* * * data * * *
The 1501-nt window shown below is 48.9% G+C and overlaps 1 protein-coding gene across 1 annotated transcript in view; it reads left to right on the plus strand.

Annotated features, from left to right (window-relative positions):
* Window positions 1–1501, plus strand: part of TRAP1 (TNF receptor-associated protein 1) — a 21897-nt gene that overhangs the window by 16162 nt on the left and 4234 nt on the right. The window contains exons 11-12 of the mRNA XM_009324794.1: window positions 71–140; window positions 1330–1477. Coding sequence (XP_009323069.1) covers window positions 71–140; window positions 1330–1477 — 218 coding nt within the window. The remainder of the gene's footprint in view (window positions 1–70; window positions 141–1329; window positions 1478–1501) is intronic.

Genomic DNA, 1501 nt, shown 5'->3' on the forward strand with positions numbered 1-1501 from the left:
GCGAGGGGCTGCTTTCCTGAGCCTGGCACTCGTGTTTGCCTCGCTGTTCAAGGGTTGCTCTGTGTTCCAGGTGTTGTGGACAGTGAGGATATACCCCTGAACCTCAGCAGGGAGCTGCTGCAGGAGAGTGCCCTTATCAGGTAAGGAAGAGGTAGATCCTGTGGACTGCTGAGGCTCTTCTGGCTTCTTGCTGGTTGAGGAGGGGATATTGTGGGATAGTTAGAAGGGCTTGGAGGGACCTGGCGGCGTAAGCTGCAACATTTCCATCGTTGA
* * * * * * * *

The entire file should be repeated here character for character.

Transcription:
The 1501-nt window shown below is 48.9% G+C and overlaps 1 protein-coding gene across 1 annotated transcript in view; it reads left to right on the plus strand.

Annotated features, from left to right (window-relative positions):
* Window positions 1–1501, plus strand: part of TRAP1 (TNF receptor-associated protein 1) — a 21897-nt gene that overhangs the window by 16162 nt on the left and 4234 nt on the right. The window contains exons 11-12 of the mRNA XM_009324794.1: window positions 71–140; window positions 1330–1477. Coding sequence (XP_009323069.1) covers window positions 71–140; window positions 1330–1477 — 218 coding nt within the window. The remainder of the gene's footprint in view (window positions 1–70; window positions 141–1329; window positions 1478–1501) is intronic.

Genomic DNA, 1501 nt, shown 5'->3' on the forward strand with positions numbered 1-1501 from the left:
GCGAGGGGCTGCTTTCCTGAGCCTGGCACTCGTGTTTGCCTCGCTGTTCAAGGGTTGCTCTGTGTTCCAGGTGTTGTGGACAGTGAGGATATACCCCTGAACCTCAGCAGGGAGCTGCTGCAGGAGAGTGCCCTTATCAGGTAAGGAAGAGGTAGATCCTGTGGACTGCTGAGGCTCTTCTGGCTTCTTGCTGGTTGAGGAGGGGATATTGTGGGATAGTTAGAAGGGCTTGGAGGGACCTGGCGGCGTAAGCTGCAACATTTCCATCGTTGA